I just got in to work at 5pm Sunday; it only took me about 5 minutes longer than normal! But that’s because my commute is mainly on I-84 and U.S. 26 (Corbett to Beaverton, 37 miles). The good news is that freeways are in excellent shape, mainly wet with just some leftover junk in spots, generally the far left lane. I was able to go normal (or a little above) speed with the light traffic.
The other main roads I drove on were just okay, but still lots of slop left. Once you get on a side road though…what a sloppy slushy mess! We are located on Greenbrier Parkway just off Hwy 26 and it was the worst part of my entire commute; even worse than the solid snow/ice at home. Thick slush/ice pack breaking up; I was all over the place even in my 4Runner. This is what it looks like, probably quite similar to the street outside your home if you don’t live on a main road and don’t have a plow running by.
Luckily the forecast of no precipitation (or very little) worked out great. Other than spots of drizzle we’ve been dry for about 18 hours in the metro area.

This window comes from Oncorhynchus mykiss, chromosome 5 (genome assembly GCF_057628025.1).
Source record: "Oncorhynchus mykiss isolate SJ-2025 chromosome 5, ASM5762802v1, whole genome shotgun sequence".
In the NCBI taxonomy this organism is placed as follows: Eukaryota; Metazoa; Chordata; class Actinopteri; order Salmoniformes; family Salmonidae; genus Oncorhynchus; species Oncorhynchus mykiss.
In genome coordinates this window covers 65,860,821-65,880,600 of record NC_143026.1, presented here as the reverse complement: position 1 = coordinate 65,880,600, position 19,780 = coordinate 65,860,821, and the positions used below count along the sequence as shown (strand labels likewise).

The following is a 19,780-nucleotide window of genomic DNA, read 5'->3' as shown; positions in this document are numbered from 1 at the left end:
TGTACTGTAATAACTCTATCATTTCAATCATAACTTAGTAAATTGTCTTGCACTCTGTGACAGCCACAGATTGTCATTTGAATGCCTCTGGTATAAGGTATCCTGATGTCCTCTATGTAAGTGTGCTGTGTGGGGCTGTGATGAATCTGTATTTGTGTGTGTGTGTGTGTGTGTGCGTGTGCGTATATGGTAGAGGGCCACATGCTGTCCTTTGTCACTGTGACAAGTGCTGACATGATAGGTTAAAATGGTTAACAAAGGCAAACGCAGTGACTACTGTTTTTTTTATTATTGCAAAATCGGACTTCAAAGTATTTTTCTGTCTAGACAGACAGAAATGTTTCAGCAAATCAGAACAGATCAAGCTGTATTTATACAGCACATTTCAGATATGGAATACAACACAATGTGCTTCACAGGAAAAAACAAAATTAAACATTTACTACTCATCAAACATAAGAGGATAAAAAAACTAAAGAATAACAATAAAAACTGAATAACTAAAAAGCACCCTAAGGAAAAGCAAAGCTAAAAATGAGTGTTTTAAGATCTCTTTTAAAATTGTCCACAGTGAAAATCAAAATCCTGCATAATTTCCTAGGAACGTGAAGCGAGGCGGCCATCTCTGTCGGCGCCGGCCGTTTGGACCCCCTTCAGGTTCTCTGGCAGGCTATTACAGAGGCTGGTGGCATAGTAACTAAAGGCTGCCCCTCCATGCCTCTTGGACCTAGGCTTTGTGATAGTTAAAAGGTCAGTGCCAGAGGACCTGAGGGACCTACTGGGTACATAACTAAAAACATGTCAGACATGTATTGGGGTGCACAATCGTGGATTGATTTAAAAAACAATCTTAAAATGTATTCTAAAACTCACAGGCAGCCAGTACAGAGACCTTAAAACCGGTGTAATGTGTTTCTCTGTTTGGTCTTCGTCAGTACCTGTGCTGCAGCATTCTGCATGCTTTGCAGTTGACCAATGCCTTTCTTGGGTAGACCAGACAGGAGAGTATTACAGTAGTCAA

By the way, my commute home at midnight last night was really weird, even fewer cars than I have seen while commuting at the same time during previous snow/ice storms. That surprised me since it was a Saturday night; apparently people who party don’t like to drive on ice and snow. In fact from around Gateway to my exit east of Troutdale, I never had a vehicle in sight either ahead of me or behind. It really is nice to just move back and forth across a 3 lane freeway with no one else around. And ODOT crews had it down to just a thin ice/snow layer, so no big bumps or snow chunks…very smooth driving about 40-45 mph the whole way.
Temps just barely climbed above freezing and combined with a sunbreak or two, cleared those main highways/roads a bit. PDX hit 33 today, so far.
Looks like dry weather will continue through at least sunrise Monday. But I haven’t looked at the rest of the forecast so I don’t have any other comments on that. More later when I pull myself together and stare at maps/models.
Chief Meteorologist Mark Nelsen